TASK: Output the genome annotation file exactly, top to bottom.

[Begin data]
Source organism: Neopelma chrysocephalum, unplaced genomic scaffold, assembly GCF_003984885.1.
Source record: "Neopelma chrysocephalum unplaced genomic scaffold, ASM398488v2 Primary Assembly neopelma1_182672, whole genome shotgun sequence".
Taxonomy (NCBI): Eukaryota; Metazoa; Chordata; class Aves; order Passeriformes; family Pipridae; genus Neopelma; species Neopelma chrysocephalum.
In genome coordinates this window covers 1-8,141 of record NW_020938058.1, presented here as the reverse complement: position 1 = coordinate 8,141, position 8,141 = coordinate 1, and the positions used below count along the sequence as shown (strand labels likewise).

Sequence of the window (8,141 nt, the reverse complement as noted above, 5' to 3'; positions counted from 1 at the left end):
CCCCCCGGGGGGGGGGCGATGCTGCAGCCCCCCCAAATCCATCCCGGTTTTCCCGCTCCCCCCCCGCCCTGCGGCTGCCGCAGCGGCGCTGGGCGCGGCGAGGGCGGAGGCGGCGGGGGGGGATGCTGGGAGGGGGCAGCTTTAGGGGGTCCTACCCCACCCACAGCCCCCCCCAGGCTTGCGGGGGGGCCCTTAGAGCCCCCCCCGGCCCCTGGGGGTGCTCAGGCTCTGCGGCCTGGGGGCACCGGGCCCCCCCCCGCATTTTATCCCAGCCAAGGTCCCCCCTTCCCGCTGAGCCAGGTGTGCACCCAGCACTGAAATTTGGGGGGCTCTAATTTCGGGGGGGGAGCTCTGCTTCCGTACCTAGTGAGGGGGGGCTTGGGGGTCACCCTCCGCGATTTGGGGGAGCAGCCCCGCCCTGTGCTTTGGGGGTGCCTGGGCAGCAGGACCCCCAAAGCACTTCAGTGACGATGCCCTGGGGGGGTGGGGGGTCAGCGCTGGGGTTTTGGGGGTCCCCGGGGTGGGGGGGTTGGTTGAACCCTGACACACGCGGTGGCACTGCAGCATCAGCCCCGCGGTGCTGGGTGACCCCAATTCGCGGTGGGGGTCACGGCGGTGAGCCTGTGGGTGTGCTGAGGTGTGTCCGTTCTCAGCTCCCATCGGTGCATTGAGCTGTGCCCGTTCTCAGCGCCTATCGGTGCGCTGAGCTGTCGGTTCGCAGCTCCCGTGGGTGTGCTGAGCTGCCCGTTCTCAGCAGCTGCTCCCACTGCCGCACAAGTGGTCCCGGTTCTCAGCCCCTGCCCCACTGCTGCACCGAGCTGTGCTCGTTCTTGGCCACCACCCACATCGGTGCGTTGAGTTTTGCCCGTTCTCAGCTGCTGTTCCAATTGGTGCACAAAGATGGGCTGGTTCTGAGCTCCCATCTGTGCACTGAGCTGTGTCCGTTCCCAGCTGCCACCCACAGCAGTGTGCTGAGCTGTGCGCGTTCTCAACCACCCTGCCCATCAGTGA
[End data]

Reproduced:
Source organism: Neopelma chrysocephalum, unplaced genomic scaffold, assembly GCF_003984885.1.
Source record: "Neopelma chrysocephalum unplaced genomic scaffold, ASM398488v2 Primary Assembly neopelma1_182672, whole genome shotgun sequence".
Taxonomy (NCBI): Eukaryota; Metazoa; Chordata; class Aves; order Passeriformes; family Pipridae; genus Neopelma; species Neopelma chrysocephalum.
In genome coordinates this window covers 1-8,141 of record NW_020938058.1, presented here as the reverse complement: position 1 = coordinate 8,141, position 8,141 = coordinate 1, and the positions used below count along the sequence as shown (strand labels likewise).

Sequence of the window (8,141 nt, the reverse complement as noted above, 5' to 3'; positions counted from 1 at the left end):
CCCCCCGGGGGGGGGGCGATGCTGCAGCCCCCCCAAATCCATCCCGGTTTTCCCGCTCCCCCCCCGCCCTGCGGCTGCCGCAGCGGCGCTGGGCGCGGCGAGGGCGGAGGCGGCGGGGGGGGATGCTGGGAGGGGGCAGCTTTAGGGGGTCCTACCCCACCCACAGCCCCCCCCAGGCTTGCGGGGGGGCCCTTAGAGCCCCCCCCGGCCCCTGGGGGTGCTCAGGCTCTGCGGCCTGGGGGCACCGGGCCCCCCCCCGCATTTTATCCCAGCCAAGGTCCCCCCTTCCCGCTGAGCCAGGTGTGCACCCAGCACTGAAATTTGGGGGGCTCTAATTTCGGGGGGGGAGCTCTGCTTCCGTACCTAGTGAGGGGGGGCTTGGGGGTCACCCTCCGCGATTTGGGGGAGCAGCCCCGCCCTGTGCTTTGGGGGTGCCTGGGCAGCAGGACCCCCAAAGCACTTCAGTGACGATGCCCTGGGGGGGTGGGGGGTCAGCGCTGGGGTTTTGGGGGTCCCCGGGGTGGGGGGGTTGGTTGAACCCTGACACACGCGGTGGCACTGCAGCATCAGCCCCGCGGTGCTGGGTGACCCCAATTCGCGGTGGGGGTCACGGCGGTGAGCCTGTGGGTGTGCTGAGGTGTGTCCGTTCTCAGCTCCCATCGGTGCATTGAGCTGTGCCCGTTCTCAGCGCCTATCGGTGCGCTGAGCTGTCGGTTCGCAGCTCCCGTGGGTGTGCTGAGCTGCCCGTTCTCAGCAGCTGCTCCCACTGCCGCACAAGTGGTCCCGGTTCTCAGCCCCTGCCCCACTGCTGCACCGAGCTGTGCTCGTTCTTGGCCACCACCCACATCGGTGCGTTGAGTTTTGCCCGTTCTCAGCTGCTGTTCCAATTGGTGCACAAAGATGGGCTGGTTCTGAGCTCCCATCTGTGCACTGAGCTGTGTCCGTTCCCAGCTGCCACCCACAGCAGTGTGCTGAGCTGTGCGCGTTCTCAACCACCCTGCCCATCAGTGA